Bishop Henry D'Souza of Bellary said elections continue to be a "critical aspect" of Indian democracy and he would welcome "any government that upholds the constitution, respects the unity and plurality of Indian culture and works for an inclusive India where the Dalits, the poor, the marginalized and all are accepted as part of the country with dignity and respect."

The BJP is accused of promoting Hindu high-caste hegemony and neglecting lower-caste people, but some 60 percent of Karnataka's people belong to lower castes.

Bishop D'Souza said politicians cutting across party lines have misused caste and religion to divide people for votes without attending to the issues of poverty, illiteracy and malnutrition.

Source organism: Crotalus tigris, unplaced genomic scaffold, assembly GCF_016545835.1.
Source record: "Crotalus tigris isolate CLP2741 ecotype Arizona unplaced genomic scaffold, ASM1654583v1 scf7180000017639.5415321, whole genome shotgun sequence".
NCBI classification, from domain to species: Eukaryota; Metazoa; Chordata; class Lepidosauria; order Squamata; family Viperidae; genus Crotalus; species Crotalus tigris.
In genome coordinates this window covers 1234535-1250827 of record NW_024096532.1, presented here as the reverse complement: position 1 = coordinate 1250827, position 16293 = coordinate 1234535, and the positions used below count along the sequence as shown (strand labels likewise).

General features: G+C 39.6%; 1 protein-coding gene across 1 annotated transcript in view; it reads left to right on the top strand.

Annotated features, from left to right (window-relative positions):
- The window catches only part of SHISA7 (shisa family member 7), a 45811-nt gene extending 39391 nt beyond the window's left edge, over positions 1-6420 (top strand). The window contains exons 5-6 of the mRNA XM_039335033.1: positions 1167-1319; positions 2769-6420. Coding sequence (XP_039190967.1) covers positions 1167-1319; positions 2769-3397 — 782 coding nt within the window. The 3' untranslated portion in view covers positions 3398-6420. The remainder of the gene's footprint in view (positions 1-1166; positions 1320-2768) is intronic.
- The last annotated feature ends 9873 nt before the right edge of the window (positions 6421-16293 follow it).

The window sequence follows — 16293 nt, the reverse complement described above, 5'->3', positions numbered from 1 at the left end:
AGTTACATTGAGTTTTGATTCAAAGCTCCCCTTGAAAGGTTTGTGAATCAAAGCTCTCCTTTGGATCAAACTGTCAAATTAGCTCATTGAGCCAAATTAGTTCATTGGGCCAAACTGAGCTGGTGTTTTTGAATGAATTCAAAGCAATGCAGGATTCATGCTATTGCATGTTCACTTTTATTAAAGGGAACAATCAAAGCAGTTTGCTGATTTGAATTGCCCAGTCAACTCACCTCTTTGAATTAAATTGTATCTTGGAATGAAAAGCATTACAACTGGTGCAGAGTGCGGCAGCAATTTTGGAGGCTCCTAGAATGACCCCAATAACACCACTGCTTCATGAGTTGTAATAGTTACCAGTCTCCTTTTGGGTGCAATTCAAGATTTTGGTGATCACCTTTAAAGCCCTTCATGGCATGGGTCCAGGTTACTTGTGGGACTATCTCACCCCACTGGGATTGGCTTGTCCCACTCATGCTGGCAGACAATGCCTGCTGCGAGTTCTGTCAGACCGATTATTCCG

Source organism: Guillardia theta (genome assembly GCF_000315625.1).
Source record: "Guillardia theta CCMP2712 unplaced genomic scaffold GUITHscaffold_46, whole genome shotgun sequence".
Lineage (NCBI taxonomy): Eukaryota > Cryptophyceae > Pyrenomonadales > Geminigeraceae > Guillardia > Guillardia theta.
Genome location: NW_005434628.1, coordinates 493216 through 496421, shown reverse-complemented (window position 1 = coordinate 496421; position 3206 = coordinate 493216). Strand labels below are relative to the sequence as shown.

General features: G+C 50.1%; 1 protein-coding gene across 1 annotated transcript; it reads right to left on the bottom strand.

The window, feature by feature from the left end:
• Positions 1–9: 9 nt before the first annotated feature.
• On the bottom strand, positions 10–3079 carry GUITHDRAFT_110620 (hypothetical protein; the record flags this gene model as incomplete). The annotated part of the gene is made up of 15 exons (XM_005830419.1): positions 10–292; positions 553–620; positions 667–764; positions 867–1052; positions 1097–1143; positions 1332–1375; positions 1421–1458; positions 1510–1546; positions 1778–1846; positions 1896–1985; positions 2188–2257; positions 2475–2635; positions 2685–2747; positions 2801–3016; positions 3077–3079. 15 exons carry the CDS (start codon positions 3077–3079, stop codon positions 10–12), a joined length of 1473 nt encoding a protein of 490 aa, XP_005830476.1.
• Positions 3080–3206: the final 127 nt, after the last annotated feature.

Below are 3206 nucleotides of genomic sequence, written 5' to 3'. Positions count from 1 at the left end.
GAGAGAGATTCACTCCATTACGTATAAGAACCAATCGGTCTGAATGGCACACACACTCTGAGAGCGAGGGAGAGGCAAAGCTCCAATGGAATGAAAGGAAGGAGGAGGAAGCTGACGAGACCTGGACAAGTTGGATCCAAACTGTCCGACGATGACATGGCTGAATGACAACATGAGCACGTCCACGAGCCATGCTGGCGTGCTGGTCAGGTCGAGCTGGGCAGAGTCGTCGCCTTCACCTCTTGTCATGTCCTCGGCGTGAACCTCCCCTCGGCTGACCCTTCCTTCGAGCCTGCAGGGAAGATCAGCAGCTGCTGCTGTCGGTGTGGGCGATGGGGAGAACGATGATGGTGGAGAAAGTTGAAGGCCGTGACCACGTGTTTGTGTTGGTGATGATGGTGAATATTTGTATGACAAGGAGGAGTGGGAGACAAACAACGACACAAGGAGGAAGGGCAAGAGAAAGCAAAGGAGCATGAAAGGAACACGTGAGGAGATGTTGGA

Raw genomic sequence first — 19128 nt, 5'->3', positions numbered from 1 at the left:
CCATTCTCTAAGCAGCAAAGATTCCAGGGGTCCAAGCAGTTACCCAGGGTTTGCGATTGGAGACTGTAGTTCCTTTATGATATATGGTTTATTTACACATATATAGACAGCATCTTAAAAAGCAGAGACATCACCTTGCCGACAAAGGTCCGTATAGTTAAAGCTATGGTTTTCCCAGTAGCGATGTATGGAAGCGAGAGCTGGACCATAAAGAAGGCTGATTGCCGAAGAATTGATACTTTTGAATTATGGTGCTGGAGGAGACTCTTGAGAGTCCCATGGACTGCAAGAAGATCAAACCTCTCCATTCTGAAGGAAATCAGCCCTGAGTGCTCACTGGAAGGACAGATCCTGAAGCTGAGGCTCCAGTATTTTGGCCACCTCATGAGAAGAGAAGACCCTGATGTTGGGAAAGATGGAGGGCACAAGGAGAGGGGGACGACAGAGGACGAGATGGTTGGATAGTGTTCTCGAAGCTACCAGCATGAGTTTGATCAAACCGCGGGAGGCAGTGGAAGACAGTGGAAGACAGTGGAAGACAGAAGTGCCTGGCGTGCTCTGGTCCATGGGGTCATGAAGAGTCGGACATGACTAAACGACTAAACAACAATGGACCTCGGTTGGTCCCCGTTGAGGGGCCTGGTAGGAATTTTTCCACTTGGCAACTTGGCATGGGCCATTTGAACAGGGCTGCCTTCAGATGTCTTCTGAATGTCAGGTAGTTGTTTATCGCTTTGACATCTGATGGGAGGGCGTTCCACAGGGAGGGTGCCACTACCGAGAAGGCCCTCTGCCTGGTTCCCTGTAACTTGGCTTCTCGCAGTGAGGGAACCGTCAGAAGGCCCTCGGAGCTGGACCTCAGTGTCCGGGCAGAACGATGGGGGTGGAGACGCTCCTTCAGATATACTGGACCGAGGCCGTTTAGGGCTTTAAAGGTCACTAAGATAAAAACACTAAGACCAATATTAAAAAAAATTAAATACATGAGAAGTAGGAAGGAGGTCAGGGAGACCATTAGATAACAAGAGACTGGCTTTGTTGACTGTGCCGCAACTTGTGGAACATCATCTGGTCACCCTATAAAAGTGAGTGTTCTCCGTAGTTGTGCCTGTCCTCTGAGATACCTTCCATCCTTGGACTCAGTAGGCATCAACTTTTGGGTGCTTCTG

Bishop Mohan Manoraj of Karnataka told ucanews.com that the Christian community is known for its peace-loving attitude. "We don't harm anyone. We are a minority community and understand we don't have the power to fight."

He hopes that Congress comes to power and said Siddaramaiah had been a successful chief minister. "Not only Christians but all communities have benefited from the welfare and development projects introduced by him," the bishop said.

Reverend David Nathaniel from the Methodist group of churches said church leaders have been closely watching BJP-ruled areas and "we know that Christians are not secure in those states."

Church leaders stressed that churches do not endorse any political party. "But we are urging our members to pray for good leaders," said Reverend Nathaniel.